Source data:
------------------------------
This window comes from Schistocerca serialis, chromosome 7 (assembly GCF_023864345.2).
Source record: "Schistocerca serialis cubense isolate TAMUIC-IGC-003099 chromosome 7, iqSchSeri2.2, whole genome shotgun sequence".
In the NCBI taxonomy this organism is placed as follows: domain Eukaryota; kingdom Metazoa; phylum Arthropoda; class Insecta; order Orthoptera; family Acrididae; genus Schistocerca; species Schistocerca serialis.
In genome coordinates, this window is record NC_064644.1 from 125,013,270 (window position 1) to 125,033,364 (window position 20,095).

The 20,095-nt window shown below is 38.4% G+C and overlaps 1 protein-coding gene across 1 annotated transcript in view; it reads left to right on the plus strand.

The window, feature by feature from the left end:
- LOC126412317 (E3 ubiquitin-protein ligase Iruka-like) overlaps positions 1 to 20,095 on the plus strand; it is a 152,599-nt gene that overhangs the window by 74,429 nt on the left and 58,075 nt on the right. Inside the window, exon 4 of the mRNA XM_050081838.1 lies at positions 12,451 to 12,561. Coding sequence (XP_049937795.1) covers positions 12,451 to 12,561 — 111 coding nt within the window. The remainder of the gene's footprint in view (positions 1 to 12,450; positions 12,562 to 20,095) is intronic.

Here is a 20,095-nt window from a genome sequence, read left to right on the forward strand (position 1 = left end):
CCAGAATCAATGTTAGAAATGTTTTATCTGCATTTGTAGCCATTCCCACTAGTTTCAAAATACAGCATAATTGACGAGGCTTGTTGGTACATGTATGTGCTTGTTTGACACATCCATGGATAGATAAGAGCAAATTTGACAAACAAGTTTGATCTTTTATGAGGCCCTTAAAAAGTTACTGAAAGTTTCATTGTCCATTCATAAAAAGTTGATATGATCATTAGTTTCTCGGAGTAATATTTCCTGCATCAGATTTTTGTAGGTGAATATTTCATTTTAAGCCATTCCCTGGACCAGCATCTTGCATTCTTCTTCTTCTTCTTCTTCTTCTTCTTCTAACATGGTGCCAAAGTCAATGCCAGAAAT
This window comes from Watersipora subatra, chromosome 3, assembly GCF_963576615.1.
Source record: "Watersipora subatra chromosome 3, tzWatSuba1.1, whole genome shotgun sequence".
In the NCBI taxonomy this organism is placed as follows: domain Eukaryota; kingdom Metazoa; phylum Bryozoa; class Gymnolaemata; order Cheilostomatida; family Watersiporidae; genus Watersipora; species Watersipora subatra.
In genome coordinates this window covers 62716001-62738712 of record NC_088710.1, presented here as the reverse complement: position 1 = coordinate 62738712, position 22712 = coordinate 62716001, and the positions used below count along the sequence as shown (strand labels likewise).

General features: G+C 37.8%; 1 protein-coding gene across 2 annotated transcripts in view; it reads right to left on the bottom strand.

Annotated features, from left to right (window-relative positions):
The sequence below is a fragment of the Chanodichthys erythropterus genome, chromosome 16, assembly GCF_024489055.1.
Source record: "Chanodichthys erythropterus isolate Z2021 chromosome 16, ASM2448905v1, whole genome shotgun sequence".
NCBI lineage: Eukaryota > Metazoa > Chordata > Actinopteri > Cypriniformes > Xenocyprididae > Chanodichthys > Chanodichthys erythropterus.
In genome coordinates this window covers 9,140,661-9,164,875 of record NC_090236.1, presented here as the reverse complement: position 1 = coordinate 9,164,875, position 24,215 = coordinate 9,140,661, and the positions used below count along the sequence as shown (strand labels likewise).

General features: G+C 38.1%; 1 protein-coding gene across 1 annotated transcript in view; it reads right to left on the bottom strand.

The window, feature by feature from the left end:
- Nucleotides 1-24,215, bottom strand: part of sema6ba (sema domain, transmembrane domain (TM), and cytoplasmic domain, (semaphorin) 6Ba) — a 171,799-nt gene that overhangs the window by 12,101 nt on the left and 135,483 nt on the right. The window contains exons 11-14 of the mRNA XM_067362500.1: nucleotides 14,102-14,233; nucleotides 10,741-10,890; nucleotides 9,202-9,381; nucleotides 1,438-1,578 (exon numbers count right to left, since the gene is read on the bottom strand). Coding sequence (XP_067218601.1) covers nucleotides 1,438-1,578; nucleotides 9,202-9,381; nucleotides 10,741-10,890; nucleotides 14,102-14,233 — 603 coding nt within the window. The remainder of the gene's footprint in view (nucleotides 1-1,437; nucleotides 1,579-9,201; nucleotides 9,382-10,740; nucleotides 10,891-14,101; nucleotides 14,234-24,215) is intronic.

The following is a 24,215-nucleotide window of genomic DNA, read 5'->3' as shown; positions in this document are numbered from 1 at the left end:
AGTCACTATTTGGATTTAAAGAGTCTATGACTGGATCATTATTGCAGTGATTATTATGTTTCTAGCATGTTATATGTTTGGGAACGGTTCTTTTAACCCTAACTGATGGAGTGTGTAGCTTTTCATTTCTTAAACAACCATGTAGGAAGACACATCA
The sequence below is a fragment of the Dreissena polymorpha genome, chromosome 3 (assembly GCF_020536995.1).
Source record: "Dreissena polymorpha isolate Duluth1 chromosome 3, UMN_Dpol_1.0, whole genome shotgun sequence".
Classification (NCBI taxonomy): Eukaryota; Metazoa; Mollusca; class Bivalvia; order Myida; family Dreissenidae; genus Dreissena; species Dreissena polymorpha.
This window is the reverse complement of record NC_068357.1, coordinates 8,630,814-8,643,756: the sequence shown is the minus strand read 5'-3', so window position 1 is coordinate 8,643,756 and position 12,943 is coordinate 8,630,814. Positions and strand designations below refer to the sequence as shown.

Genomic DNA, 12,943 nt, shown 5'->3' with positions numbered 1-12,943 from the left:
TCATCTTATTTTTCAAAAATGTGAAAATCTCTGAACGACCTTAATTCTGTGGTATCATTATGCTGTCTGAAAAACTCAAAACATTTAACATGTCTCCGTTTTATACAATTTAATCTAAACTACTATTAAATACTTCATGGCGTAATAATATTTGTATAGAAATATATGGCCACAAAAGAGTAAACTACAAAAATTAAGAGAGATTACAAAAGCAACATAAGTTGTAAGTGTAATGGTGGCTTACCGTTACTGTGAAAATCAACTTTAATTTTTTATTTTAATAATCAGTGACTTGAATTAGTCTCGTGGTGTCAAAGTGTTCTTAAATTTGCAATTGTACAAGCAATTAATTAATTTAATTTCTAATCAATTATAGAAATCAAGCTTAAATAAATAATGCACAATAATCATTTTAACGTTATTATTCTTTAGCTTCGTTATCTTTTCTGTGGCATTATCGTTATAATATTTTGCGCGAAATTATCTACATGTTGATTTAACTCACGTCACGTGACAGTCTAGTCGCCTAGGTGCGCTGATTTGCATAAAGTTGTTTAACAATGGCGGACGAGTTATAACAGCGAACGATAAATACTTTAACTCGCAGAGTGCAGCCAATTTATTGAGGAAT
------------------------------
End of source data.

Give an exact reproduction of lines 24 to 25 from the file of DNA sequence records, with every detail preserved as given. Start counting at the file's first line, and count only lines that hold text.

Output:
AGTCACTATTTGGATTTAAAGAGTCTATGACTGGATCATTATTGCAGTGATTATTATGTTTCTAGCATGTTATATGTTTGGGAACGGTTCTTTTAACCCTAACTGATGGAGTGTGTAGCTTTTCATTTCTTAAACAACCATGTAGGAAGACACATCA
The sequence below is a fragment of the Dreissena polymorpha genome, chromosome 3 (assembly GCF_020536995.1).